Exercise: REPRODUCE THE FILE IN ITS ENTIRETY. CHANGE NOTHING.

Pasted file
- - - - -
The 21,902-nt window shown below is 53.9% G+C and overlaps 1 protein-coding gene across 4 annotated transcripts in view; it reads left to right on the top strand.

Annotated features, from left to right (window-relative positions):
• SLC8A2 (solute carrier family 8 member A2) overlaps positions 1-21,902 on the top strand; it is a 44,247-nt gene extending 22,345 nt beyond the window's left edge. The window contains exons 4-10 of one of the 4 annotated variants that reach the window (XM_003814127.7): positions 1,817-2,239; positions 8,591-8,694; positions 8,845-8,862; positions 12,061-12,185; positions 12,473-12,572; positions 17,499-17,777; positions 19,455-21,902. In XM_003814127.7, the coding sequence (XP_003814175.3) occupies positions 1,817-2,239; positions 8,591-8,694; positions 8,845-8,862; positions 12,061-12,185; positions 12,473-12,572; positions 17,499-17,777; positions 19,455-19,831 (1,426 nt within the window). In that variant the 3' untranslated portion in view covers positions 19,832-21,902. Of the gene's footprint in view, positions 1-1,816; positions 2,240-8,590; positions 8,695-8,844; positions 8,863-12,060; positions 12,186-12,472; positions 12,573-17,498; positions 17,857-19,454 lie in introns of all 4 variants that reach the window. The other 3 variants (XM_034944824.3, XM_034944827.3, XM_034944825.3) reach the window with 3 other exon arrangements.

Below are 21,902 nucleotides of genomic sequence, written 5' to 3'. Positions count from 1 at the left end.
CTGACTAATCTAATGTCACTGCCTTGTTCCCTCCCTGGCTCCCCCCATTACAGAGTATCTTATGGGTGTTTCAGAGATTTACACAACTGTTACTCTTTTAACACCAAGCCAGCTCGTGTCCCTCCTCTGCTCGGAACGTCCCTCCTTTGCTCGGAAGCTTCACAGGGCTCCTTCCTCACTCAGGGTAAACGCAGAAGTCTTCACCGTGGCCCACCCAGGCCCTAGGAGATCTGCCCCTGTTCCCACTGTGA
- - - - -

The 21,902-nt window shown below is 53.9% G+C and overlaps 1 protein-coding gene across 4 annotated transcripts in view; it reads left to right on the top strand.

Annotated features, from left to right (window-relative positions):
• SLC8A2 (solute carrier family 8 member A2) overlaps positions 1-21,902 on the top strand; it is a 44,247-nt gene extending 22,345 nt beyond the window's left edge. The window contains exons 4-10 of one of the 4 annotated variants that reach the window (XM_003814127.7): positions 1,817-2,239; positions 8,591-8,694; positions 8,845-8,862; positions 12,061-12,185; positions 12,473-12,572; positions 17,499-17,777; positions 19,455-21,902. In XM_003814127.7, the coding sequence (XP_003814175.3) occupies positions 1,817-2,239; positions 8,591-8,694; positions 8,845-8,862; positions 12,061-12,185; positions 12,473-12,572; positions 17,499-17,777; positions 19,455-19,831 (1,426 nt within the window). In that variant the 3' untranslated portion in view covers positions 19,832-21,902. Of the gene's footprint in view, positions 1-1,816; positions 2,240-8,590; positions 8,695-8,844; positions 8,863-12,060; positions 12,186-12,472; positions 12,573-17,498; positions 17,857-19,454 lie in introns of all 4 variants that reach the window. The other 3 variants (XM_034944824.3, XM_034944827.3, XM_034944825.3) reach the window with 3 other exon arrangements.

Below are 21,902 nucleotides of genomic sequence, written 5' to 3'. Positions count from 1 at the left end.
CTGACTAATCTAATGTCACTGCCTTGTTCCCTCCCTGGCTCCCCCCATTACAGAGTATCTTATGGGTGTTTCAGAGATTTACACAACTGTTACTCTTTTAACACCAAGCCAGCTCGTGTCCCTCCTCTGCTCGGAACGTCCCTCCTTTGCTCGGAAGCTTCACAGGGCTCCTTCCTCACTCAGGGTAAACGCAGAAGTCTTCACCGTGGCCCACCCAGGCCCTAGGAGATCTGCCCCTGTTCCCACTGTGA